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Bet You Missed It — Press Clippings — In the News

by | Jul 18, 2022 | 0 comments

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Carefully Selected by Your Crack Staff of News Sleuths

Column Editor:  Bruce Strauch  (The Citadel, Emeritus) 

Against the Grain V34#3

Still Going Strong at 89

Lady Antonia Fraser gave birth to six children and then sat down and wrote “Mary Queen of Scots.”  She was 36, and her life changed overnight.  She’s now finished her 30th novel.

She grew up precocious.  A history of England book she read as a child rocked her.  “It was like suddenly discovering this huge pageant behind me, and I could go and wander about in it.” Her mother had written acclaimed historical biographies, and Antonia was gripped by the fever.

In “The Case of the Married Woman,” she writes about Caroline Norton, a well-born woman and prolific writer.  In 1836, her husband accused her of adultery and took away their children plus her copyright in her work.  She was found innocent of adultery, but still lost everything.

Nonetheless, her advocacy led to the Custody of Infants Act in 1839, the first feminist legislation in English history.

See:  Emily Borrow, “Antonia Fraser,” The Wall Street Journal, April 16-17, 2022, p.C6.

Read With Elon and Become a Billionaire

J.E. Gordon, Structures: Or Why Things Don’t Fall Down;  (2) Walter Isaacson, Benjamin Franklin: An American Life;  (3) Walter Isaacson, Einstein: His Life and Universe;  (4) Nick Bostrom, Superintelligence: Paths, Dangers, Strategies;  (5) Erik Conway and Naomi Oreskes, Merchants of Doubt;  (6) William Golding, Lord of the Flies;  (7) Peter Thiel, Zero to One: Notes on Startups or How to Build the Future;  (8) Isaac Asimov, The Foundation.

See:  Marguerite Ward @FORWARDIST; “Billionaire Elon Musk credits his success to these 8 books,” Feb. 21, 2022.

Obit of Note

Jack Higgins (1929-2022) sold his first novel in 1959 for $100.  Then he wrote 30 more at about the same rate.  Then he heard about a German plot to kidnap Churchill.  This became a runaway 1975 success called The Eagle Has Landed.

Higgins grew up in Belfast surrounded by sectarian violence, served in the army, taught school, and wrote on the side.  After Eagle sold 50 million copies and had a hit film with Michael Caine and Donald Sutherland, Higgins went into tax exile on the island of Jersey.  He churned out best-sellers on a diet of champagne and bacon sandwiches.

See:  “The British veteran who churned out best-selling thrillers,” The Week, April 29, 2022, p.35.

Let’s Read About Walking

Rebecca Solnit, Wanderlust (2000) (walking to stir up your mind);  (2) Simon Armitage, Walking Home (2013) (walking 260 miles of the Pennine Way and giving pub poetry readings at night to make money);  (3) W.G. Sebald, The Rings of Saturn (1995) (walking in SE England while ruminating on everything imaginable);  (4) Robert Macfarlane, The Old Ways (2012) (subtle ways we’re shaped by landscape through which we move);  (5) Matsuo Basho, Narrow Road to the Interior (1998) (prose travelogue meets haiku).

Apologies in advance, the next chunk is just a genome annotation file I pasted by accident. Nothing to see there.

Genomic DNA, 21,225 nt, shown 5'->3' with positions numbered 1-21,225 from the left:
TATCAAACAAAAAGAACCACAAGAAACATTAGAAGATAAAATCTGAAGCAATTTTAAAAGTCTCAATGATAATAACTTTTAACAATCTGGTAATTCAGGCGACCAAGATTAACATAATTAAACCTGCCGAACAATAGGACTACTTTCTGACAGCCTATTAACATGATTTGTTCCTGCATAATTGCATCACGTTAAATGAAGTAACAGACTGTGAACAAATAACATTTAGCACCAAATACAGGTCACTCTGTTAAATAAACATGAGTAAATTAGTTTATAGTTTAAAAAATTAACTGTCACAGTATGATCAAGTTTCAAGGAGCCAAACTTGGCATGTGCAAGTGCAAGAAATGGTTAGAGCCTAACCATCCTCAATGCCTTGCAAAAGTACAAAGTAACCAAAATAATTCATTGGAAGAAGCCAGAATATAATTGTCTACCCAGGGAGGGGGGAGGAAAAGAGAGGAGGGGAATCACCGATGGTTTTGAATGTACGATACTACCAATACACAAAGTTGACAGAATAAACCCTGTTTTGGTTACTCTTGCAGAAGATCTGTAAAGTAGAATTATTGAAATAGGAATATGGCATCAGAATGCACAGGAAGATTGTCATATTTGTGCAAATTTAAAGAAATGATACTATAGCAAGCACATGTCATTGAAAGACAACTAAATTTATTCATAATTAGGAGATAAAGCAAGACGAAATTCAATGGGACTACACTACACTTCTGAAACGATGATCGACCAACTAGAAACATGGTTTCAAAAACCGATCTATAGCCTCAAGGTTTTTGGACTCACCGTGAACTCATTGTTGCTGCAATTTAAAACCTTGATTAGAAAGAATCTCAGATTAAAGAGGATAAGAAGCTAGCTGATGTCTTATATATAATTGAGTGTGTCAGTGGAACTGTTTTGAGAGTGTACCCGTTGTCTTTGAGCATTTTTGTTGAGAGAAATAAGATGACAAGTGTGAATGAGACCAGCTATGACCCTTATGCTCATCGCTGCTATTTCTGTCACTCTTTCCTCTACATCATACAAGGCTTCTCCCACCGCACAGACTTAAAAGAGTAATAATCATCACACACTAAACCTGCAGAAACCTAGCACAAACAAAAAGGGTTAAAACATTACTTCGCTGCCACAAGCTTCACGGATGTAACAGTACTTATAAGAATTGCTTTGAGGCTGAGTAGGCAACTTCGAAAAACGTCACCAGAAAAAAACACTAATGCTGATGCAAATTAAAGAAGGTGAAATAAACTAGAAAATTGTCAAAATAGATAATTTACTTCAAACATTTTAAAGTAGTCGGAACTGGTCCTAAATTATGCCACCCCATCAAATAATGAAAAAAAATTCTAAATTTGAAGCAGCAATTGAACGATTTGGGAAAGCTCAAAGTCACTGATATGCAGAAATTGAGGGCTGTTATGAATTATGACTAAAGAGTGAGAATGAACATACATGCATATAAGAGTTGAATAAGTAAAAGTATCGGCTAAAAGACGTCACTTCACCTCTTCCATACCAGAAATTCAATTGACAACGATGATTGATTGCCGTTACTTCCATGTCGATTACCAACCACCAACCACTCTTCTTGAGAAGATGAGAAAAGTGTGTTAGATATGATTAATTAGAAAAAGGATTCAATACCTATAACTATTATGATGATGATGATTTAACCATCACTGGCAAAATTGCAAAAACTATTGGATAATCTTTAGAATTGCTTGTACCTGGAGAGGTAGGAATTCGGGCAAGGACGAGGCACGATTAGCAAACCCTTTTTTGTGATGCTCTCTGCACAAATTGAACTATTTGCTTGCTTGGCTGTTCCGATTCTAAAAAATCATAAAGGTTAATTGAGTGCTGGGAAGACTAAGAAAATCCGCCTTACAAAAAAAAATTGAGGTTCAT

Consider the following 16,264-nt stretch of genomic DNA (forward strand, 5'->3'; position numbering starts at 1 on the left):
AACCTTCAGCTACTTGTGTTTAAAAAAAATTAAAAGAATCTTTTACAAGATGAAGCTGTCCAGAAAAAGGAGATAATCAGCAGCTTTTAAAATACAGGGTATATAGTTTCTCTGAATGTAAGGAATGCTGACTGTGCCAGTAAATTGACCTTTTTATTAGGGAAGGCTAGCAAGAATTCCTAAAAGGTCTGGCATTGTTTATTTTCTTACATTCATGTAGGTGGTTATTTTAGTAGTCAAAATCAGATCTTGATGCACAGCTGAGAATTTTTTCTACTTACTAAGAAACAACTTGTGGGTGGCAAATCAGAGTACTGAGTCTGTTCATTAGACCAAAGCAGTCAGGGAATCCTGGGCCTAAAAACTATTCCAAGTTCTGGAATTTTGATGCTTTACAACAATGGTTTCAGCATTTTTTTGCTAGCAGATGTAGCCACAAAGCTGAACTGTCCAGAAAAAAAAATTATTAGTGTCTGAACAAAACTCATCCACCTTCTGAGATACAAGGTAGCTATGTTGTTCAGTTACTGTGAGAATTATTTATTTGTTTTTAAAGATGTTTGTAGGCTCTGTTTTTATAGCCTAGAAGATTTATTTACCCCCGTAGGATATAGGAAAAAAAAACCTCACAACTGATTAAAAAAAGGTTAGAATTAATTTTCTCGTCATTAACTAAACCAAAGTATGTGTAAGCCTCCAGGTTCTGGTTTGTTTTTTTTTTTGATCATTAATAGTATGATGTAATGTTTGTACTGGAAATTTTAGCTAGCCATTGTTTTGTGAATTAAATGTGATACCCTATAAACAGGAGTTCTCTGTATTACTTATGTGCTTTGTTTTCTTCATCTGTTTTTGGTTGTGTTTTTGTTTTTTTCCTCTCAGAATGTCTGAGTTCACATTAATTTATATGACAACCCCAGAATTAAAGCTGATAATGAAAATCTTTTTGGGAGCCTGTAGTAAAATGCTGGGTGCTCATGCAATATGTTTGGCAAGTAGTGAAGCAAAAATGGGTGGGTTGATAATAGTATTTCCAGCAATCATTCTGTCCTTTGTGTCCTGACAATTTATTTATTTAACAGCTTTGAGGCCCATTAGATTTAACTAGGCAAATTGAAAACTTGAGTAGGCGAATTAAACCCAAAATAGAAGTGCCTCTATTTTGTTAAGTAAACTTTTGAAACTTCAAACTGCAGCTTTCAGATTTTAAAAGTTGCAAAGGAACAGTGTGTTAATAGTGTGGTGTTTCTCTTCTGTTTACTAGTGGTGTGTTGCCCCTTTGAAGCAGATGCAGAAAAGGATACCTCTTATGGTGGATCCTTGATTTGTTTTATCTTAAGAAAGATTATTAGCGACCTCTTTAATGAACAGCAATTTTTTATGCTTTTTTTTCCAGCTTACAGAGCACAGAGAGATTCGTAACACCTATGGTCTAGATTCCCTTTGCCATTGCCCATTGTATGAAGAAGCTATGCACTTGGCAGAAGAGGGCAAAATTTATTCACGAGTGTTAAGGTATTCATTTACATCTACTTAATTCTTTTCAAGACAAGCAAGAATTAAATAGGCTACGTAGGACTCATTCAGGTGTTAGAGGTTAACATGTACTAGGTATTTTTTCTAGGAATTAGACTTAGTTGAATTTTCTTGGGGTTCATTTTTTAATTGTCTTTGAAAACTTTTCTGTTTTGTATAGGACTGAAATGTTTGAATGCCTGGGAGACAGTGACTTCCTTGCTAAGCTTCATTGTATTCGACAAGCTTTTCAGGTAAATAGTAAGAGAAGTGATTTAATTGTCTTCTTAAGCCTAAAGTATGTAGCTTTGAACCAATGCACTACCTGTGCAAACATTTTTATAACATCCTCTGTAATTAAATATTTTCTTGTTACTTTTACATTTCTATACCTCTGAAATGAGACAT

See:  David Guterson, “Five Best,” The Wall Street Journal, March 12-13, 2022, p.C8.  Guterson is the famous author of “Snow Falling on Cedars” and “The Final Case.”

Origins of High-Tech Crime

As soon as there was telegraph, there were intruders tapping it.  The telegraph stock ticker of 1867 really brought out the con artists.  Wires to commercial houses were tapped and diverted to other businesses.  Bogus messages of wild price fluctuations could start a panic.

Private betting parlors would be tapped as seen in the Paul Newman movie “The Sting.”  The wire-tappers would intercept race results and signal middlemen to place bets.

See:  Brian Hochman, “The Wiretappers Who Invented a High-Tech Crime,” The Wall Street Journal, April 2-3, 2022, p.C5.  Hochman is the author of “The Listeners: A History of Wiretapping in the United States,” published by Harvard University Press.

Let’s Read Classics Derivatives

Jane Smiley, A Thousand Acres (1991) (King Lear moved to Iowa);  (2) Pat Barker, The Silence of the Girls (2018) (The Iliad from a female perspective);  (3) Jean Rys, Wide Sargasso Sea (1966) (Jane Eyre prequel);  (4) Anne Carson, Autobiography of Red (1998) (gay Herakles);  (5) Michael Cunningham, The Hours (1998) (spin-off of Virginia Woolf’s Mrs. Dalloway).

See:  Dinitia Smith, “Five Best,” The Wall Street Journal, May 7-8, 2002, p. C8.  Dinitia is the author of “The Prince,” a retelling of Henry James’ “The Golden Bowl.”  

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